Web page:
What is Leptospirosis australis?
Leptospirosis australis is a potentially fatal bacteria that can infect dogs in the Darwin region. As the disease can also be transmitted to humans its prevention has become a significant health issue. Leptospirosis is a serious bacterial disease which can be caught from contact with any area of ground contaminated by the urine of rats, native rodents and other animals such as possums. The disease is more prevalent in the wet season as the urine can be carried through water. Although considered uncommon,leptospirosis can be fatal and occurs in both wild and domestic animals including dogs; it is considered to be rare in cats.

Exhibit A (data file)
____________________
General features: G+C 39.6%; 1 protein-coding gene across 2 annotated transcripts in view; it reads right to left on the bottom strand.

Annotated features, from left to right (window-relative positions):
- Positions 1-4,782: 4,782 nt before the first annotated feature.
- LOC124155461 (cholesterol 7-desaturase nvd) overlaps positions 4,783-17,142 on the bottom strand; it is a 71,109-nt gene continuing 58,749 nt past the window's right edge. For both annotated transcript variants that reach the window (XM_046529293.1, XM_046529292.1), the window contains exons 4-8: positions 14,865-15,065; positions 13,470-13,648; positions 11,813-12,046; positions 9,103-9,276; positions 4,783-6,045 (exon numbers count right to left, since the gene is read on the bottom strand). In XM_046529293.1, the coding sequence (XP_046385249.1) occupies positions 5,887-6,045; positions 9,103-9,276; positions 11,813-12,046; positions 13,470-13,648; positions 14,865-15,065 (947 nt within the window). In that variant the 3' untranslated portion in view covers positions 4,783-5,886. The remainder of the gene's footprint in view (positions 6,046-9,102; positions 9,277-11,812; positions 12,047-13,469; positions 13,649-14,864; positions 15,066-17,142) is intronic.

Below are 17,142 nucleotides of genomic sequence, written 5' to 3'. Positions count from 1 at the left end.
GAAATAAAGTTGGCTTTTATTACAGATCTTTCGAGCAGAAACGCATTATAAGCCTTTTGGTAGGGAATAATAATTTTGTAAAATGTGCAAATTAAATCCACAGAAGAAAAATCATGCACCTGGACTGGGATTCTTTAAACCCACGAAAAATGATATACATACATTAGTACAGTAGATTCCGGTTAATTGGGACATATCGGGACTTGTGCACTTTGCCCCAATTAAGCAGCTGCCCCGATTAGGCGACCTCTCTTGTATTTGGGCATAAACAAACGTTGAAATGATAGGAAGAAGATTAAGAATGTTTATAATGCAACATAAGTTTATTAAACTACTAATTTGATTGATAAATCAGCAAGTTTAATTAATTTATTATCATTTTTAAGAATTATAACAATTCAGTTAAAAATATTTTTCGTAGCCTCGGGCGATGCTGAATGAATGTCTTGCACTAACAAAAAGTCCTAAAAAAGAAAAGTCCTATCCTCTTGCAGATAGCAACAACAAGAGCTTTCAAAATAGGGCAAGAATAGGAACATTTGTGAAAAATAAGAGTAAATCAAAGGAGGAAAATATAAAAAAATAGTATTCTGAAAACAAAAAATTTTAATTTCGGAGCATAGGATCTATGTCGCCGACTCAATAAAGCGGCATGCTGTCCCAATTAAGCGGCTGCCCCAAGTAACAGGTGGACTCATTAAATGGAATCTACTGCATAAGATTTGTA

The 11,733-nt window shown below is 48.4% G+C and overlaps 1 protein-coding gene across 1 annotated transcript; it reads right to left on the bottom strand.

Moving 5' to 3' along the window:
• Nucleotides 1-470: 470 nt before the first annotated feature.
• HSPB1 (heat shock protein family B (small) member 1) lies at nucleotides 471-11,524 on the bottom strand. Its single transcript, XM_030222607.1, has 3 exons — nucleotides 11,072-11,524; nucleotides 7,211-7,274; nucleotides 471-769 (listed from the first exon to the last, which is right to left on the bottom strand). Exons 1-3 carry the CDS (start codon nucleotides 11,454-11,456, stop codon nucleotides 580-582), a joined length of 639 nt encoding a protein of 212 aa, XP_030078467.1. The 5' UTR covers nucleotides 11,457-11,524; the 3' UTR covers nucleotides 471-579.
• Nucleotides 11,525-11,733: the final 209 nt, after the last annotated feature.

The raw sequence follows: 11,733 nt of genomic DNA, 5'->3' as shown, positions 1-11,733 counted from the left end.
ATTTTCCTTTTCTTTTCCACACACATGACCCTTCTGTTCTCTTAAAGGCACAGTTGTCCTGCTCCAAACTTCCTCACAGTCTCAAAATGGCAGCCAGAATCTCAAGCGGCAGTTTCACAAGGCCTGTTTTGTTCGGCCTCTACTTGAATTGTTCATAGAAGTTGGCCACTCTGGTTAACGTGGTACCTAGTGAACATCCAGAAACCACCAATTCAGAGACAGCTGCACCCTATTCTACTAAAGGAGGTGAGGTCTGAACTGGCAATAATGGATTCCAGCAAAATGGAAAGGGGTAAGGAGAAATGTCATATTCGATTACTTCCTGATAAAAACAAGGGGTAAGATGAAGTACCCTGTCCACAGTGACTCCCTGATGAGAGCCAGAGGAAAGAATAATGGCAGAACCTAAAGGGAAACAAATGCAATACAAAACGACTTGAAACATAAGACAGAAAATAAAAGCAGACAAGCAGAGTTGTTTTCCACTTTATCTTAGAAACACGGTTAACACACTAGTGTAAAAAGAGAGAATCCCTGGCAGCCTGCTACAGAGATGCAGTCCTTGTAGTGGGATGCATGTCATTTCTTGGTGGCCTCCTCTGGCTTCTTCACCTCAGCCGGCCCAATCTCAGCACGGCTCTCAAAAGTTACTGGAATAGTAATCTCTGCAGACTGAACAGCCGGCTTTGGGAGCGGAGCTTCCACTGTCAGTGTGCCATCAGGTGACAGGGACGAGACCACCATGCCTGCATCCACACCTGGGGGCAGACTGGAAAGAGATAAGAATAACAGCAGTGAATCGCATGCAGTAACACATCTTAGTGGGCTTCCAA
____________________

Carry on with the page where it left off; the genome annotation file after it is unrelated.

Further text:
What are the effects?
It can affect many parts of the body and, in severe cases, causes liver damage, jaundice, kidney failure and internal bleeding. The infectious organism is spread via contaminated urine, blood, tissue and can survive in water and soil for weeks to months.
How is it prevented?
A vaccine against Leptospirosis australis, the most prevalent type of leptospirosisbacteria in Darwin, is available for dogs. Two (2) injections four (4) weeks apart are required initially, followed by a booster every 6 months. Due to the potentially fatal nature of the disease in dogs and the possibility of human infection, we recommend dogs be vaccinated against leptospirosis.